•    L. muscari ‘Superba’ has tall, grassy leaves and violet-purple flowers from October to December.
•    L. muscari ‘Variegata’ has leaves margined yellow and lilac-blue flowers.
•    L. muscari ‘Variegated Alba’ is often sold as ‘Variegated, White Flowered’, which describes its appearance. It is slow growing and appears to be a little more tender than most forms. It prefers dryish shade.
•    L. muscari ‘Webster Wideleaf’ has wide, dark green leaves and dark purple flowers.
•    L. ‘Samantha’ produces distinctive pink flowers in showy spikes.
•    L. spicata is the most effective species for ground cover, as it spreads widely by underground stems. The deep green leaves are particularly grass-like, and the summer flowers vary from almost white to pale lilac.
•    L. spicata ‘Alba’ is pure white.
•    L. spicata ‘Gin-ryu’ is compact, with silvery white striped foliage. It is often sold as ‘Silver Dragon’.
•    L. spicata ‘Small Green’ is a small, quick spreading form with pale violet, almost white flowers and dark green leaves.


Have you registered with us yet?

Register now to enjoy more articles and free email bulletins

Sign up now
Already registered?
Sign in

Before commenting please read our rules for commenting on articles.

If you see a comment you find offensive, you can flag it as inappropriate. In the top right-hand corner of an individual comment, you will see 'flag as inappropriate'. Clicking this prompts us to review the comment. For further information see our rules for commenting on articles.

comments powered by Disqus

Read These Next

Dazzling display of new plants at Four Oaks Trade Show 2017

Dazzling display of new plants at Four Oaks Trade Show 2017

A wide range of first-time exhibitors and established names will showcase a wealth of new varieties at September's Four Oaks Trade Show, says Matthew Appleby.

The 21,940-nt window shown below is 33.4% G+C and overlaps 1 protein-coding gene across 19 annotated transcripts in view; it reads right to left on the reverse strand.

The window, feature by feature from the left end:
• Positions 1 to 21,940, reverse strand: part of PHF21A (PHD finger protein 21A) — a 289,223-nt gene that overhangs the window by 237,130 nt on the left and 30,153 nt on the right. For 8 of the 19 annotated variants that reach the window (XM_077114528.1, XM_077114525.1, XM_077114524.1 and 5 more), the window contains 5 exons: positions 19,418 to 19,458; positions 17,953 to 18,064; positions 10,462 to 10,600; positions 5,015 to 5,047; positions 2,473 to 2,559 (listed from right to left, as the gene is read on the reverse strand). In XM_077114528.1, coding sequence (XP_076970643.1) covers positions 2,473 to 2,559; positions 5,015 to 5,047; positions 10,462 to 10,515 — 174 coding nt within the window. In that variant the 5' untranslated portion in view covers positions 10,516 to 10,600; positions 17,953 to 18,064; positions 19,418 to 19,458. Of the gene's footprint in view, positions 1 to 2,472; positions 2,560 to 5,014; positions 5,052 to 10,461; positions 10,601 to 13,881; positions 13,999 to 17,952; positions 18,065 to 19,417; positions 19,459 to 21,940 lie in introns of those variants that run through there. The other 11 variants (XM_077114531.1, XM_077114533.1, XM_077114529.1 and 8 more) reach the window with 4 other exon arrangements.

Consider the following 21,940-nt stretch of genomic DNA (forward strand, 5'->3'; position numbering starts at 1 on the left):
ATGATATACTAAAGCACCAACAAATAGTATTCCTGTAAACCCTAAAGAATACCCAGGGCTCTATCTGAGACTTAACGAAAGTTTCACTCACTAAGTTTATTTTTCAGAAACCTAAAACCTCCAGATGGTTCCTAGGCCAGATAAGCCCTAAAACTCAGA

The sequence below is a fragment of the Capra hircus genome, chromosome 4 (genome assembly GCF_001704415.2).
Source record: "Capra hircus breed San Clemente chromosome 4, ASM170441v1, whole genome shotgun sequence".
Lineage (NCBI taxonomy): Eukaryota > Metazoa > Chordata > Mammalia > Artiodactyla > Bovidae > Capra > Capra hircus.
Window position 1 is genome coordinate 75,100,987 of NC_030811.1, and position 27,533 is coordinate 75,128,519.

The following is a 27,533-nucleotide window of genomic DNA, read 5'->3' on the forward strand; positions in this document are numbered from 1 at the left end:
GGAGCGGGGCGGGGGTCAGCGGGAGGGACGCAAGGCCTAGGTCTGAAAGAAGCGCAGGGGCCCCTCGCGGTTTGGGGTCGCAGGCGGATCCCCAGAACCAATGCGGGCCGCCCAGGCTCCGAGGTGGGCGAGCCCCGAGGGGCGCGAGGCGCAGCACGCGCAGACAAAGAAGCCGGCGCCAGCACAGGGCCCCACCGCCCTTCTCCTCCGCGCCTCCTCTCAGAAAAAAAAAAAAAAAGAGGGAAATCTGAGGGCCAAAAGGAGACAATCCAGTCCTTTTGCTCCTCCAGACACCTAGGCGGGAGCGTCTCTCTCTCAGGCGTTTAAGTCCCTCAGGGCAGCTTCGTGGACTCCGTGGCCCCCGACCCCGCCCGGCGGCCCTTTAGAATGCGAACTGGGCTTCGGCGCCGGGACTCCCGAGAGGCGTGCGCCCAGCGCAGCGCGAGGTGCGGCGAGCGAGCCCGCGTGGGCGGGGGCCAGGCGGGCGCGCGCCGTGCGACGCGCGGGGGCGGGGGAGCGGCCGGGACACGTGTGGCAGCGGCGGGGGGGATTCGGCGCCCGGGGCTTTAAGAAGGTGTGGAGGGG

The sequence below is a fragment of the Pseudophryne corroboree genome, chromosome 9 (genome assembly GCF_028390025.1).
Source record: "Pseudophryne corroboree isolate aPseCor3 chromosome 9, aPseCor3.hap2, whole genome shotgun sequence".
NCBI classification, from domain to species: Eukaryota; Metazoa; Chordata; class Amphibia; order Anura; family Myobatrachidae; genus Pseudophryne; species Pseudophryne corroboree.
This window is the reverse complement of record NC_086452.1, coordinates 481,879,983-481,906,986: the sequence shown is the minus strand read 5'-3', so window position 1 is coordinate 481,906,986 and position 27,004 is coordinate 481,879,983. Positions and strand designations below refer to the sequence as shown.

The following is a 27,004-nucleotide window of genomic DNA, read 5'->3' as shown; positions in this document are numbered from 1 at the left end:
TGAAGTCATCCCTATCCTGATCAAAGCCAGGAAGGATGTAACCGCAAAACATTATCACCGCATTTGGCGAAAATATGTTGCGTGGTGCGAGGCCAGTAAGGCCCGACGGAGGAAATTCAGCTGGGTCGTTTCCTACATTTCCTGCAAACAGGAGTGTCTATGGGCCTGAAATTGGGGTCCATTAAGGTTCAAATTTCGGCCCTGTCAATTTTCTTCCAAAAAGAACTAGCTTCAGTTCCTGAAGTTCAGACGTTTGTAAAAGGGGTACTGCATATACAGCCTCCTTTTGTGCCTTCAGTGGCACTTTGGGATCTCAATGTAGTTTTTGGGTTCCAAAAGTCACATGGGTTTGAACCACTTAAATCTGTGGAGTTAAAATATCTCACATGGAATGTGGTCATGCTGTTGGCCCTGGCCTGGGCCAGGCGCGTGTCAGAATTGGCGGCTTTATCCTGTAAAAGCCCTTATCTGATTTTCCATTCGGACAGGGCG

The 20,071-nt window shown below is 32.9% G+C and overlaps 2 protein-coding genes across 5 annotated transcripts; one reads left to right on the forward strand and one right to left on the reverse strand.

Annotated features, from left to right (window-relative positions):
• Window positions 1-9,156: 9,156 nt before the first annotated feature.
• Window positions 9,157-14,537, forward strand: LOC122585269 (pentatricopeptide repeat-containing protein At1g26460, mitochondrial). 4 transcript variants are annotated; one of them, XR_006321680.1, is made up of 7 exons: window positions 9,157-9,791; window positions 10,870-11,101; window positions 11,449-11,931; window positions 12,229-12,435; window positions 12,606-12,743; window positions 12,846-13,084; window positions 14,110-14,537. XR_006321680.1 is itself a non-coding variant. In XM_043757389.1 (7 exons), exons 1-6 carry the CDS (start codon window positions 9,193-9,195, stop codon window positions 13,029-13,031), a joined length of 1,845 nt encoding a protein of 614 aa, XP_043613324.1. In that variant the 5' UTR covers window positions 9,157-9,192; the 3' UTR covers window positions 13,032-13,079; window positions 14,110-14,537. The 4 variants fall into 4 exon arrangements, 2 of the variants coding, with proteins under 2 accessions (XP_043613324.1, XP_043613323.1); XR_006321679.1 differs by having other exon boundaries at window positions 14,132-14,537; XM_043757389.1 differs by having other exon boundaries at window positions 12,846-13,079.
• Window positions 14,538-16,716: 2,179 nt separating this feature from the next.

Product and service showcase

Product and service showcase

Fresh solutions to production problems can be found among the array of products and services being introduced at the Four Oaks Trade Show, Sally Drury reports.

Four Oaks Trade Show 2017 - Exhibitor List

Comprehensive list of the exhibitors at this year's show and where to find them.


Opinion... Unbeatable delight of quality plants

Opinion... Unbeatable delight of quality plants

Viewing top-quality plants, both growing and on sale, always gives me pleasure.

Editorial ... More analysis and insight from bumper HW issue

Editorial ... More analysis and insight from bumper HW issue

Welcome to this bumper 72-page July edition of Horticulture Week magazine, packed with exclusive analysis, insight and expert advice on the biggest issues impacting all sectors of the UK horticulture industry right now.

Edwards: Will a weak pound and tariffs on imported stock be good for UK nursery production?

Edwards: Will a weak pound and tariffs on imported stock be good for UK nursery production?

At the time of writing - a few days after the general election - sterling has weakened and we still have no idea of what Brexit means.


Follow us on:
  • Facebook
  • LinkedIn
  • Twitter
  • Google +
Horticulture Jobs
More Horticulture Jobs

Tim Edwards

Boningales Nursery chairman Tim Edwards on the business of ornamentals production
 

Read Tim Edwards

Ornamentals ranking

Top 30 Ornamentals Nurseries by Turnover 2017

Top 30 Ornamentals Nurseries by Turnover 2017

Tough retail pricing policies and Brexit opportunities drive the top 30 growth strategies.

Pest & Disease Tracker bulletin 

The latest pest and disease alerts, how to treat them, plus EAMU updates, sent direct to your inbox.

Sign up here

Are you a landscape supplier?

Horticulture Week Landscape Project Leads

If so, you should be receiving our new service for Horticulture Week subscribers delivering landscape project leads from live, approved, planning applications across the UK.

Peter Seabrook

Inspiration and insight from travels around the horticultural world
 

Read more Peter Seabrook articles